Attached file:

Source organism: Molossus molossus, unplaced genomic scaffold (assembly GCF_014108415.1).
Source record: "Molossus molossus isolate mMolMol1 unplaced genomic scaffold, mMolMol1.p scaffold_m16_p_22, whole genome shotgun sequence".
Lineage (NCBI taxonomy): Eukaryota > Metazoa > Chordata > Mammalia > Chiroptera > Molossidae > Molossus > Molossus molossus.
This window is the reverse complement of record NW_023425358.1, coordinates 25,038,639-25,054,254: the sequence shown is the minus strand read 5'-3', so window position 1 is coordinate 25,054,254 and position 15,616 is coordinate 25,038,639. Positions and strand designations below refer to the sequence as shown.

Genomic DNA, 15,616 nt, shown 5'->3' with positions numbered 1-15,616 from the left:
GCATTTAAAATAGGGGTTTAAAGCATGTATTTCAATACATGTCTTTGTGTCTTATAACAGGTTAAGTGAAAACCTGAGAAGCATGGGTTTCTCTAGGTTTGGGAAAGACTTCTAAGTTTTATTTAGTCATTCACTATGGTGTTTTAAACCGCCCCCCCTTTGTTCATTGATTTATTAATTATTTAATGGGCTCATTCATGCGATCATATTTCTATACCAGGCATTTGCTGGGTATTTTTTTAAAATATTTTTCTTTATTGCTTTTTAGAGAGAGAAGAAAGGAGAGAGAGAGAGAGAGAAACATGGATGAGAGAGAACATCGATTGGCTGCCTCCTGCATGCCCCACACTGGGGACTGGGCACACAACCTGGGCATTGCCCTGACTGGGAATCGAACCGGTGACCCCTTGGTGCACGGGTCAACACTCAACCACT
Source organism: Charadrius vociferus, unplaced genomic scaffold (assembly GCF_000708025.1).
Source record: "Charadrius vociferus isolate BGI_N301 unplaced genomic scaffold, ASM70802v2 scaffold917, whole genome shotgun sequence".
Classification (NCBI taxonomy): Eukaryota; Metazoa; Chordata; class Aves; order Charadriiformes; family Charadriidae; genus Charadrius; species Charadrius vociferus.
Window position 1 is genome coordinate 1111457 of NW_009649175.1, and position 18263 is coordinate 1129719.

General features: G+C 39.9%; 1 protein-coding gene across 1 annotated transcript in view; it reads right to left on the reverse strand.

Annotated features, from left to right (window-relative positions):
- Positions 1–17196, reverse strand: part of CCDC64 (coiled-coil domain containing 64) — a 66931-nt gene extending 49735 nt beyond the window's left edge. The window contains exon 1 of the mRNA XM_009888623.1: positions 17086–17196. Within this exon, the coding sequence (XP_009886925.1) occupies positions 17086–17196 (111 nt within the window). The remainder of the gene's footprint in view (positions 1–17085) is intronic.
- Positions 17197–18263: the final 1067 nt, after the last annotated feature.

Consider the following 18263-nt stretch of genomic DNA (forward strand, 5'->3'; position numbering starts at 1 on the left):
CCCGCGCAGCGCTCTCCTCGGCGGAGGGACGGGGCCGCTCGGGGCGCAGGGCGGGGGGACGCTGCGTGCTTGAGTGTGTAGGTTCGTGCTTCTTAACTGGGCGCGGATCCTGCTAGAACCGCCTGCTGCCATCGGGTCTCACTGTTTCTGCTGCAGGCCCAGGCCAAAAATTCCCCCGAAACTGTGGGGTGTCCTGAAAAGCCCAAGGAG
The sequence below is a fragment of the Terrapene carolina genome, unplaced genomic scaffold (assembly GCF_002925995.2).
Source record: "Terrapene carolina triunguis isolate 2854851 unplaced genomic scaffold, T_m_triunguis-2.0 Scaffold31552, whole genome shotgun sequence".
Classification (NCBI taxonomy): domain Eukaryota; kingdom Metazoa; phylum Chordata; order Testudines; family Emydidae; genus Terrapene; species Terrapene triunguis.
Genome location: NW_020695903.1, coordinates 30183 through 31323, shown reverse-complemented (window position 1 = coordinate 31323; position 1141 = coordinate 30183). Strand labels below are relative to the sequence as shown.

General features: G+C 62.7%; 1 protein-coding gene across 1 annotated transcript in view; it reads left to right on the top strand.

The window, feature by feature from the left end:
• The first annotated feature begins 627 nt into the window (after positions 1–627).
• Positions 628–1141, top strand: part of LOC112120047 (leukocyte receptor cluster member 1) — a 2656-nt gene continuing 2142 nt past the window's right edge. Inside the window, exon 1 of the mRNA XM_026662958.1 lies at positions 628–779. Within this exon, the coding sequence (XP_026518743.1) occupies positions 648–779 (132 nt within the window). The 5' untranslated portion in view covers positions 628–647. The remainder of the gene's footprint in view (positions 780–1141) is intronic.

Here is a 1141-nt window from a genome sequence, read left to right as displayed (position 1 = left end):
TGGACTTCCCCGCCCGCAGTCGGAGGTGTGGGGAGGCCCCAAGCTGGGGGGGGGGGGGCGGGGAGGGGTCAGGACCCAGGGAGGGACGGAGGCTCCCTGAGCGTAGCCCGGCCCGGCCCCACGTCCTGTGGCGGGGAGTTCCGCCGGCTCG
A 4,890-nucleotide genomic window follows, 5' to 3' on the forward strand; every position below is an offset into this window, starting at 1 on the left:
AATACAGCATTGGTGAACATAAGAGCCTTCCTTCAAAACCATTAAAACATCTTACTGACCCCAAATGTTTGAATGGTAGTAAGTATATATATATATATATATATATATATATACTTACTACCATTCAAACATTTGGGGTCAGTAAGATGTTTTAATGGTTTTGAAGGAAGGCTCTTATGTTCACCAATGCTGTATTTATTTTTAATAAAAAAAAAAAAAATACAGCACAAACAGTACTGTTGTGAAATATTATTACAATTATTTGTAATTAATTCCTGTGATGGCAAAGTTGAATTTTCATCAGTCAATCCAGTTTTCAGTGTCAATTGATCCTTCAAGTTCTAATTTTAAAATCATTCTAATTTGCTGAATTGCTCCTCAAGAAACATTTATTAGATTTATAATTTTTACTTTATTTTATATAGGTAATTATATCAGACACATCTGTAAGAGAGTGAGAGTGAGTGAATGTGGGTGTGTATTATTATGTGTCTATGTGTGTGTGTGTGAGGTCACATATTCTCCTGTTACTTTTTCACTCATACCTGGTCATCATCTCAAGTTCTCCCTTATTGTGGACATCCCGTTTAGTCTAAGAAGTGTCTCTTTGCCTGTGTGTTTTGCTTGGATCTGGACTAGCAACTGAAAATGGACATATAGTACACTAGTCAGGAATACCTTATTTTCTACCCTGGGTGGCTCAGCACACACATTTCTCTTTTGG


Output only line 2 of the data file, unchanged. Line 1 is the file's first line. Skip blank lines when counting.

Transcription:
Source record: "Molossus molossus isolate mMolMol1 unplaced genomic scaffold, mMolMol1.p scaffold_m16_p_22, whole genome shotgun sequence".